Lectures and exams will continue at the ANU, the deputy vice-chancellor, Marnie Hughes-Warrington, confirmed as she provided detail about the types of spaces slated for the new ‘teaching and learning building’.
At the Reunion Court Update Forum on 18 September, Hughes-Warrington confirmed the continued use of lectures and exams, but also signalled that new methods and spaces would be incorporated into the ANU. Yet to be finalised is how exactly teachers will be supported in using the spaces to their full potential.
Following the demolition of the Manning Clark lecture theatres, questions were raised as to whether lectures would be removed from ANU courses.
Hughes-Warrington confirmed that a lecture theatre with retractable tiers would be available to provide a 500 seat theatre. She suggested it would be the ‘replacement’ for Manning Clark.
However the deputy vice-chancellor also indicated that lectures had potentially passed their heyday, as originally implied by the building project.
She said that ‘flipped classrooms’ were being considered as a method of teaching. Flipped classrooms deliver lecture-style content online, and homework-style activities are provided during contact hours.
The movement to alternative learning styles is perhaps given a mandate by the student response to live-streamed lectures. Some courses this semester provided live streaming of lectures to other spaces, where the lecture venue could not hold all students. Staff quickly found that the lecture venues themselves were not full and live streaming was not required.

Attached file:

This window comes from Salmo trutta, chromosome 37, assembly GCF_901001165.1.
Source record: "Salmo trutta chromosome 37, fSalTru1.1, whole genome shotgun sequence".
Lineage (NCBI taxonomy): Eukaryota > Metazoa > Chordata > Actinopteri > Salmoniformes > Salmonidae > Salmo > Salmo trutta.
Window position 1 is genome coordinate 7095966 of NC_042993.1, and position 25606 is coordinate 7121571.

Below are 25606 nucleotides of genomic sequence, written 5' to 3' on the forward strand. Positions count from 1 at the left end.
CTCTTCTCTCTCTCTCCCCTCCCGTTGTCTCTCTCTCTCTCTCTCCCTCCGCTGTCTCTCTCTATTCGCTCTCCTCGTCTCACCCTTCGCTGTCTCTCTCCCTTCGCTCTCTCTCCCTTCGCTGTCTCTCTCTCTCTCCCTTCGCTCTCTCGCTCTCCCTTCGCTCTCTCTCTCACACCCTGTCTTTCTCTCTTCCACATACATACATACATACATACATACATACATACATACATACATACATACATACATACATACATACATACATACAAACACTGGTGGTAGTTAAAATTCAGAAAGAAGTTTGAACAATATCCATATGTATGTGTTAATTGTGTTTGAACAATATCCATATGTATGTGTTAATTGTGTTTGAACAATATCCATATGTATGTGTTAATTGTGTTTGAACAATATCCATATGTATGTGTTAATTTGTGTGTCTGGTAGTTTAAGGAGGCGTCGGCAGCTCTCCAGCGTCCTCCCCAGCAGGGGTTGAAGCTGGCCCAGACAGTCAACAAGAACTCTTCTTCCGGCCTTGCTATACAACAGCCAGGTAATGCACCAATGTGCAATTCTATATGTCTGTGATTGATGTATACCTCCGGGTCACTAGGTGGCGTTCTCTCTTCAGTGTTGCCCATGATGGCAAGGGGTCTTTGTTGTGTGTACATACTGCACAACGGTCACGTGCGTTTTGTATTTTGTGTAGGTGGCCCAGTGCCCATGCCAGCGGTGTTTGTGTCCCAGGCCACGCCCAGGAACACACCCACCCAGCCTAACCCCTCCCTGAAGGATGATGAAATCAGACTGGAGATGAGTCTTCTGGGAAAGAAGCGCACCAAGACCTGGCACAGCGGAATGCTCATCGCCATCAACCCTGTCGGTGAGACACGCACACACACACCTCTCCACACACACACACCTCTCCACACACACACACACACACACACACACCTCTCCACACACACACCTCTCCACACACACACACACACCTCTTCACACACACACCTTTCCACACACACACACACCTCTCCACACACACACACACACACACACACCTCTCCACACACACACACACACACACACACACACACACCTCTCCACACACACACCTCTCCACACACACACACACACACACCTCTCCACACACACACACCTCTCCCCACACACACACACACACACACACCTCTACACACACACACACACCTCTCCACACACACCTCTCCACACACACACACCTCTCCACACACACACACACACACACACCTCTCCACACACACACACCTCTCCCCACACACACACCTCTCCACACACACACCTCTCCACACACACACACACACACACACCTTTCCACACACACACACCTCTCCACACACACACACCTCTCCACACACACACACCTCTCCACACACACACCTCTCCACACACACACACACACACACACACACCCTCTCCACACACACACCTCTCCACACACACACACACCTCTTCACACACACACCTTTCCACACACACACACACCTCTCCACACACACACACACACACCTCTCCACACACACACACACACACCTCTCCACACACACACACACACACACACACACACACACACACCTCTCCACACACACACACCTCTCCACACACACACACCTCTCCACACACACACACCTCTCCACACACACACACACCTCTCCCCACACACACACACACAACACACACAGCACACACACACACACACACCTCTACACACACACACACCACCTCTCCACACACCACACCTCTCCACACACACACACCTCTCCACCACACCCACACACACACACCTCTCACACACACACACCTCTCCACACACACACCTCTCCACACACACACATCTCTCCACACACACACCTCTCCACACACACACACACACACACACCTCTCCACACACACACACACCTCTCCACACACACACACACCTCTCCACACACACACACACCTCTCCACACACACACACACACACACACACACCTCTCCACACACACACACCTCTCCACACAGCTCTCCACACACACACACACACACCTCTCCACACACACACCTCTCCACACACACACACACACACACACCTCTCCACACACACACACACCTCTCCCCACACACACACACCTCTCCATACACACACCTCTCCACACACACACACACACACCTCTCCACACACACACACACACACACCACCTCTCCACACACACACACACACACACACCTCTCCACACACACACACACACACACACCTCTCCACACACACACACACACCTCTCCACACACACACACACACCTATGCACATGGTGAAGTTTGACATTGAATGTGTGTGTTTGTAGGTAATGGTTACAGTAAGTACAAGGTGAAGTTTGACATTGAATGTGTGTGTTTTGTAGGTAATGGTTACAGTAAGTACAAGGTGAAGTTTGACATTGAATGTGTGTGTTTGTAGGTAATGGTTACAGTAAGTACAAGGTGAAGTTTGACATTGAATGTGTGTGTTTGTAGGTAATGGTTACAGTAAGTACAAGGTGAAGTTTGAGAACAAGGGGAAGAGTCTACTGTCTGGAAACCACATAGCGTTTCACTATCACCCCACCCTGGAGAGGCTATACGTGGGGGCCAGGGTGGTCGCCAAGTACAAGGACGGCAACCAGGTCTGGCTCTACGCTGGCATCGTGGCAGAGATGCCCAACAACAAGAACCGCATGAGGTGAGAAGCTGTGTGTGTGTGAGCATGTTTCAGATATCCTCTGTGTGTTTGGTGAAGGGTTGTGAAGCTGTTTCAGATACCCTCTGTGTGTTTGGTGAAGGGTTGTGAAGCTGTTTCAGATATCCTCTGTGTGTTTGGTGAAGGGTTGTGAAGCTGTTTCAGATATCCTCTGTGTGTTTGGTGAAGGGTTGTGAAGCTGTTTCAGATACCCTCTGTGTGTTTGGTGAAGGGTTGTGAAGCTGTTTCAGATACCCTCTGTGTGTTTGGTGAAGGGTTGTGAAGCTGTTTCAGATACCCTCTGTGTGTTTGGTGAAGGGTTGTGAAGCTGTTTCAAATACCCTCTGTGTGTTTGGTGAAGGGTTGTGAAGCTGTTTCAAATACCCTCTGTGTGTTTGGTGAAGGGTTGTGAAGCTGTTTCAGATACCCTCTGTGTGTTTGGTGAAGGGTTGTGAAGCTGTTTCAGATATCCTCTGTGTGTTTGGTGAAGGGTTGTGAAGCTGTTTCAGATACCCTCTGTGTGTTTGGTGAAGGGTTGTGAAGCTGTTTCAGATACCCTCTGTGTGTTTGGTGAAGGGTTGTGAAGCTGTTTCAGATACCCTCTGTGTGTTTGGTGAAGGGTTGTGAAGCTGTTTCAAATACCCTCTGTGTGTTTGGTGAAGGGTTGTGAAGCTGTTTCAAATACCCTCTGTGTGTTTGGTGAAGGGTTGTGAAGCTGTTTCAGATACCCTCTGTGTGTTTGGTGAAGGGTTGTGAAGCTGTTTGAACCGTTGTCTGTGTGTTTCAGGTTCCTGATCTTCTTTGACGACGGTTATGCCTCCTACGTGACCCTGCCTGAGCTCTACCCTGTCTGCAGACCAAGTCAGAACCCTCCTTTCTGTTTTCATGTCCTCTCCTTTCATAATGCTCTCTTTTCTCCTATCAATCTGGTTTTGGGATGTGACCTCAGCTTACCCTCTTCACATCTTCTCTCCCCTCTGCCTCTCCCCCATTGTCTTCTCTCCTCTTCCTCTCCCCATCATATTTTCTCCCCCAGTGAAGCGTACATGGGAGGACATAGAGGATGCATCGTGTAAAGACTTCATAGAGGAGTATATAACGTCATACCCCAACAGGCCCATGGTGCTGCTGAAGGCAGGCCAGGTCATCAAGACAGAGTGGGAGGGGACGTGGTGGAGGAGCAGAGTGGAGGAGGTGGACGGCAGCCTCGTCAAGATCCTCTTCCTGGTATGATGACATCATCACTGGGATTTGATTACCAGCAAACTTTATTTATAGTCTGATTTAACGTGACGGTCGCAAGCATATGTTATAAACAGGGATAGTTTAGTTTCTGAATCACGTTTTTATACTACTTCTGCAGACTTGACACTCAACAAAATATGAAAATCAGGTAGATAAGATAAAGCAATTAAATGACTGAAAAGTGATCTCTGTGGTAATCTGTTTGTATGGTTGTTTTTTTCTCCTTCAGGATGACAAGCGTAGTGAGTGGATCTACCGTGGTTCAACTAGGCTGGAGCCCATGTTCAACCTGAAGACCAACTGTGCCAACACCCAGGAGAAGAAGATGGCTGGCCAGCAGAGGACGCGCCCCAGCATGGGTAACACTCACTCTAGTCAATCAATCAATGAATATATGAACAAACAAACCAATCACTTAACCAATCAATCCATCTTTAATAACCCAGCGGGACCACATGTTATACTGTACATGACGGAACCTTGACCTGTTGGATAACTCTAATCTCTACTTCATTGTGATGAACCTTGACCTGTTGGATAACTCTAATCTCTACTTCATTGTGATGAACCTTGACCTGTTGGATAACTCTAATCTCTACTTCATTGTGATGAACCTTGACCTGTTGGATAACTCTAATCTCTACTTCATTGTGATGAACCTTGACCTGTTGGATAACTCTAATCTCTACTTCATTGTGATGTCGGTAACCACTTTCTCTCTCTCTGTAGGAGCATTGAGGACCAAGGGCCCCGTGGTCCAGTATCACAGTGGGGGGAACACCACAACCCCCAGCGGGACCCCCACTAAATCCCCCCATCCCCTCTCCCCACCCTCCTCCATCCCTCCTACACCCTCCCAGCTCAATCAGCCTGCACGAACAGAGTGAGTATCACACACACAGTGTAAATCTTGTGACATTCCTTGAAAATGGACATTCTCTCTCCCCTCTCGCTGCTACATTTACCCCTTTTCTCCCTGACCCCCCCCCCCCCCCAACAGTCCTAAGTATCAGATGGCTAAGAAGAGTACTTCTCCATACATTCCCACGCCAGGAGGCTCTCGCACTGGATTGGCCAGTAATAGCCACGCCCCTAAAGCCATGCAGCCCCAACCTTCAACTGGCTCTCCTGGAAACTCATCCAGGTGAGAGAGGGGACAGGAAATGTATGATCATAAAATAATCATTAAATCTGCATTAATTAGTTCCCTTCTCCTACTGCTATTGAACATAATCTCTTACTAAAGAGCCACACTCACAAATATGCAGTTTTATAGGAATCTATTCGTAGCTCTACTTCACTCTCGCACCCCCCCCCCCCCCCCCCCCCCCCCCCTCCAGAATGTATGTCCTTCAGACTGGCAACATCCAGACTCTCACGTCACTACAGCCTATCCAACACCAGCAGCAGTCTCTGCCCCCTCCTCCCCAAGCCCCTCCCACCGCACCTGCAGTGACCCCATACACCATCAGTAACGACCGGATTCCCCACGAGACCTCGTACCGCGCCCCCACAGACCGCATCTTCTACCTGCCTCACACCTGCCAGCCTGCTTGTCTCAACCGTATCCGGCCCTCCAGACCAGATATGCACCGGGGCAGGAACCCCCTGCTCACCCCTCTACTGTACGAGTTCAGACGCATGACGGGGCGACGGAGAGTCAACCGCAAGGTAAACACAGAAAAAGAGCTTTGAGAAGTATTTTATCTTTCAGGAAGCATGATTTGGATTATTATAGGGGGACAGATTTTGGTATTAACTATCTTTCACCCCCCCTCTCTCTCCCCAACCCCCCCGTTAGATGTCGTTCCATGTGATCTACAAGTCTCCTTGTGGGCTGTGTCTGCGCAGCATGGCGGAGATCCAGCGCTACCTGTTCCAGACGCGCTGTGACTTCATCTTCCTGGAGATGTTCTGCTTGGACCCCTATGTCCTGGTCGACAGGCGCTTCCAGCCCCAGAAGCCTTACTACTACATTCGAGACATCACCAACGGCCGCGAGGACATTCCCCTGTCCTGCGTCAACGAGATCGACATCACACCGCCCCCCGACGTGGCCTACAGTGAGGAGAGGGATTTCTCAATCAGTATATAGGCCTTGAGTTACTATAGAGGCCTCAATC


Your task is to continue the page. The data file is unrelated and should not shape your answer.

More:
Other spaces promised at the forum included a top floor which is to be flat, and fit 300 students. The aim is for it to be used as an exam space, indicating that exams are also not to be faded out with the institution of new learning spaces and styles.
‘I’m not a lover of exams,’ Hughes- Warrington admitted, ‘but I’m aware we have a shortage of flat floor space’.
Exams are currently being administered off-campus at Barry Drive and the Croatian Club in O’Connor.
In the teaching and learning building students will also have access to a ground floor commons, flexible space for classes with 30 to 120 people, and a nearby outdoor amphitheatre. A drama theatre, cinema and two bars have also been earmarked for the Culture and Events space.
However there is not yet a detailed plan for engaging with staff to provide support for use of new teaching methods and spaces. When prompted, Hughes-Warrington indicated a two- fold plan.
The first stage was ‘ramping up’ the Education Fellowship Scheme, which provides training and professional recognition to ANU staff. She also indicated that the associate deans were working with Diane Joseph, an education consultant, on a one page teaching resource.
However Hughes-Warrington also indicated that support for staff in the new environment would be ‘the first item of business’ for education committees, following a merge that will reduce the committees from five to two. The committees will be given the mandates of ‘quality’ and ‘innovation’.
The changes might be a Brave New World for the ANU, but Senior Lecturer and Education Designer Tom Worthington suggested the spaces and practices to be implemented are common practice in primary and secondary education.
They have also been implemented for years in other universities, such as the University of Canberra with its Inspire space. He suggested that part of the reason that the ANU lags behind is the prestigious lecturers, who hold more power over the styles of learning they use.